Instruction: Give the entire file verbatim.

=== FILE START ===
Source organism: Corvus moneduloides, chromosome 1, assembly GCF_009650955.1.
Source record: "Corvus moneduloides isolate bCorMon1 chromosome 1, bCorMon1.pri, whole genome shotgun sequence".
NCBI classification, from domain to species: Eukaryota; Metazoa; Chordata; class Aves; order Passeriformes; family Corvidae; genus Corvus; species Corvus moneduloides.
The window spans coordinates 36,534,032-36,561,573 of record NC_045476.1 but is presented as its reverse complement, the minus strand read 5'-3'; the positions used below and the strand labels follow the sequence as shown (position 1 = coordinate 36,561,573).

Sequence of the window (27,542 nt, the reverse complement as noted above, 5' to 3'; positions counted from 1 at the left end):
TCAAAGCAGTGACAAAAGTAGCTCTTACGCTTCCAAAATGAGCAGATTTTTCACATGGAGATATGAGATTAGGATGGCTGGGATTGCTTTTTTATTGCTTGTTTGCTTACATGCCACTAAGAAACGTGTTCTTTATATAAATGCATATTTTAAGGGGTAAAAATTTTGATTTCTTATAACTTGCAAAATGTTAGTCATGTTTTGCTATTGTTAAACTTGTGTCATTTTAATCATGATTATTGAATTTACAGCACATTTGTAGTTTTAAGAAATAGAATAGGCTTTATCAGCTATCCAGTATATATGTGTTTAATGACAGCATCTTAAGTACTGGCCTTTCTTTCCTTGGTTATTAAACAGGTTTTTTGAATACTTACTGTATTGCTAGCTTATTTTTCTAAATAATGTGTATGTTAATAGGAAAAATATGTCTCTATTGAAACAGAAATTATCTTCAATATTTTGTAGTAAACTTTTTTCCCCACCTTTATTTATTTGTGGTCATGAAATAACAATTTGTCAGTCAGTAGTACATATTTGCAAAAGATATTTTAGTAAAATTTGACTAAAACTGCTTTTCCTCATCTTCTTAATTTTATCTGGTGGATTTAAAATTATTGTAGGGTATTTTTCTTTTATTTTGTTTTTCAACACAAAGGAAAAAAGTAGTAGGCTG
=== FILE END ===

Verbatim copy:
Source organism: Corvus moneduloides, chromosome 1, assembly GCF_009650955.1.
Source record: "Corvus moneduloides isolate bCorMon1 chromosome 1, bCorMon1.pri, whole genome shotgun sequence".
NCBI classification, from domain to species: Eukaryota; Metazoa; Chordata; class Aves; order Passeriformes; family Corvidae; genus Corvus; species Corvus moneduloides.
The window spans coordinates 36,534,032-36,561,573 of record NC_045476.1 but is presented as its reverse complement, the minus strand read 5'-3'; the positions used below and the strand labels follow the sequence as shown (position 1 = coordinate 36,561,573).

Sequence of the window (27,542 nt, the reverse complement as noted above, 5' to 3'; positions counted from 1 at the left end):
TCAAAGCAGTGACAAAAGTAGCTCTTACGCTTCCAAAATGAGCAGATTTTTCACATGGAGATATGAGATTAGGATGGCTGGGATTGCTTTTTTATTGCTTGTTTGCTTACATGCCACTAAGAAACGTGTTCTTTATATAAATGCATATTTTAAGGGGTAAAAATTTTGATTTCTTATAACTTGCAAAATGTTAGTCATGTTTTGCTATTGTTAAACTTGTGTCATTTTAATCATGATTATTGAATTTACAGCACATTTGTAGTTTTAAGAAATAGAATAGGCTTTATCAGCTATCCAGTATATATGTGTTTAATGACAGCATCTTAAGTACTGGCCTTTCTTTCCTTGGTTATTAAACAGGTTTTTTGAATACTTACTGTATTGCTAGCTTATTTTTCTAAATAATGTGTATGTTAATAGGAAAAATATGTCTCTATTGAAACAGAAATTATCTTCAATATTTTGTAGTAAACTTTTTTCCCCACCTTTATTTATTTGTGGTCATGAAATAACAATTTGTCAGTCAGTAGTACATATTTGCAAAAGATATTTTAGTAAAATTTGACTAAAACTGCTTTTCCTCATCTTCTTAATTTTATCTGGTGGATTTAAAATTATTGTAGGGTATTTTTCTTTTATTTTGTTTTTCAACACAAAGGAAAAAAGTAGTAGGCTG